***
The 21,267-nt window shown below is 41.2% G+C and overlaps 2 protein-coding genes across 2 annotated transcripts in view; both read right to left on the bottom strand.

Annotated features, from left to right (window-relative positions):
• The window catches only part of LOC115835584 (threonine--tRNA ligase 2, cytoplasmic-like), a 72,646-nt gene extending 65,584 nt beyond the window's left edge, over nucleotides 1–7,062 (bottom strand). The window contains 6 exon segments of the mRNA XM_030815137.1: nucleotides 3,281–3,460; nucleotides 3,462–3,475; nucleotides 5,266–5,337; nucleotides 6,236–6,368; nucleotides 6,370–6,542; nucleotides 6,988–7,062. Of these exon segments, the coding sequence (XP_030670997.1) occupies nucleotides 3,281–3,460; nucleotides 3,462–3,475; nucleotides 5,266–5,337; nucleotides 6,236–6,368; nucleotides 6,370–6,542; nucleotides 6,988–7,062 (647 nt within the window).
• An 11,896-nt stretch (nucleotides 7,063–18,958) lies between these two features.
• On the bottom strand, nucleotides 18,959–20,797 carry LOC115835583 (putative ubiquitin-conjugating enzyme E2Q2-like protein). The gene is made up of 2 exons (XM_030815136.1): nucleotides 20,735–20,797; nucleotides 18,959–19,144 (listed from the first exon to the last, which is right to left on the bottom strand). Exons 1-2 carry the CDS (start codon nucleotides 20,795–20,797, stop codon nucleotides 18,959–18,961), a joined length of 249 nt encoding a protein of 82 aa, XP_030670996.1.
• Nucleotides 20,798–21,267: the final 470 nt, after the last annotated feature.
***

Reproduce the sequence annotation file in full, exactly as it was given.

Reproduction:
The 21,267-nt window shown below is 41.2% G+C and overlaps 2 protein-coding genes across 2 annotated transcripts in view; both read right to left on the bottom strand.

Annotated features, from left to right (window-relative positions):
• The window catches only part of LOC115835584 (threonine--tRNA ligase 2, cytoplasmic-like), a 72,646-nt gene extending 65,584 nt beyond the window's left edge, over nucleotides 1–7,062 (bottom strand). The window contains 6 exon segments of the mRNA XM_030815137.1: nucleotides 3,281–3,460; nucleotides 3,462–3,475; nucleotides 5,266–5,337; nucleotides 6,236–6,368; nucleotides 6,370–6,542; nucleotides 6,988–7,062. Of these exon segments, the coding sequence (XP_030670997.1) occupies nucleotides 3,281–3,460; nucleotides 3,462–3,475; nucleotides 5,266–5,337; nucleotides 6,236–6,368; nucleotides 6,370–6,542; nucleotides 6,988–7,062 (647 nt within the window).
• An 11,896-nt stretch (nucleotides 7,063–18,958) lies between these two features.
• On the bottom strand, nucleotides 18,959–20,797 carry LOC115835583 (putative ubiquitin-conjugating enzyme E2Q2-like protein). The gene is made up of 2 exons (XM_030815136.1): nucleotides 20,735–20,797; nucleotides 18,959–19,144 (listed from the first exon to the last, which is right to left on the bottom strand). Exons 1-2 carry the CDS (start codon nucleotides 20,795–20,797, stop codon nucleotides 18,959–18,961), a joined length of 249 nt encoding a protein of 82 aa, XP_030670996.1.
• Nucleotides 20,798–21,267: the final 470 nt, after the last annotated feature.